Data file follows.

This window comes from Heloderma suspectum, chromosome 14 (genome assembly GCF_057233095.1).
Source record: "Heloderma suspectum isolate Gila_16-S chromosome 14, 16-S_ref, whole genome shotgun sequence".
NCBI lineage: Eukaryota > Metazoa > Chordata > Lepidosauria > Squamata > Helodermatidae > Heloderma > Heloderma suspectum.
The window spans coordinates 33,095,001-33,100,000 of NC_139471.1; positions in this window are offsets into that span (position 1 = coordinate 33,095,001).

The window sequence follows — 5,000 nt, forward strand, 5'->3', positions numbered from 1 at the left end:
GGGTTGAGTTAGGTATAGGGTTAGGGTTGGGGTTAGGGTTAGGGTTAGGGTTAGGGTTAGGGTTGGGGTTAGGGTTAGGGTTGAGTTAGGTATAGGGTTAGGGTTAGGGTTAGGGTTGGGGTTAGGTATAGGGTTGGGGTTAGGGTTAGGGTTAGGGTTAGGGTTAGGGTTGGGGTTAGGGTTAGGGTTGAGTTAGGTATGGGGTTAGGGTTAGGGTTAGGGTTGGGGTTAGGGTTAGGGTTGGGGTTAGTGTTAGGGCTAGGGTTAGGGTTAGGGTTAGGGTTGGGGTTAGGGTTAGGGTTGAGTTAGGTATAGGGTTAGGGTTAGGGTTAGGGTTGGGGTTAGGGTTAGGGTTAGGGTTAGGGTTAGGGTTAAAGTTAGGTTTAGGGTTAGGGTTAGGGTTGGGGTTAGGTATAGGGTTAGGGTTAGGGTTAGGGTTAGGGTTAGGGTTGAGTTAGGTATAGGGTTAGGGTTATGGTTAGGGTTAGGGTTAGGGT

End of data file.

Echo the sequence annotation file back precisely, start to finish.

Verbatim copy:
This window comes from Heloderma suspectum, chromosome 14 (genome assembly GCF_057233095.1).
Source record: "Heloderma suspectum isolate Gila_16-S chromosome 14, 16-S_ref, whole genome shotgun sequence".
NCBI lineage: Eukaryota > Metazoa > Chordata > Lepidosauria > Squamata > Helodermatidae > Heloderma > Heloderma suspectum.
The window spans coordinates 33,095,001-33,100,000 of NC_139471.1; positions in this window are offsets into that span (position 1 = coordinate 33,095,001).

The window sequence follows — 5,000 nt, forward strand, 5'->3', positions numbered from 1 at the left end:
GGGTTGAGTTAGGTATAGGGTTAGGGTTGGGGTTAGGGTTAGGGTTAGGGTTAGGGTTAGGGTTGGGGTTAGGGTTAGGGTTGAGTTAGGTATAGGGTTAGGGTTAGGGTTAGGGTTGGGGTTAGGTATAGGGTTGGGGTTAGGGTTAGGGTTAGGGTTAGGGTTAGGGTTGGGGTTAGGGTTAGGGTTGAGTTAGGTATGGGGTTAGGGTTAGGGTTAGGGTTGGGGTTAGGGTTAGGGTTGGGGTTAGTGTTAGGGCTAGGGTTAGGGTTAGGGTTAGGGTTGGGGTTAGGGTTAGGGTTGAGTTAGGTATAGGGTTAGGGTTAGGGTTAGGGTTGGGGTTAGGGTTAGGGTTAGGGTTAGGGTTAGGGTTAAAGTTAGGTTTAGGGTTAGGGTTAGGGTTGGGGTTAGGTATAGGGTTAGGGTTAGGGTTAGGGTTAGGGTTAGGGTTGAGTTAGGTATAGGGTTAGGGTTATGGTTAGGGTTAGGGTTAGGGT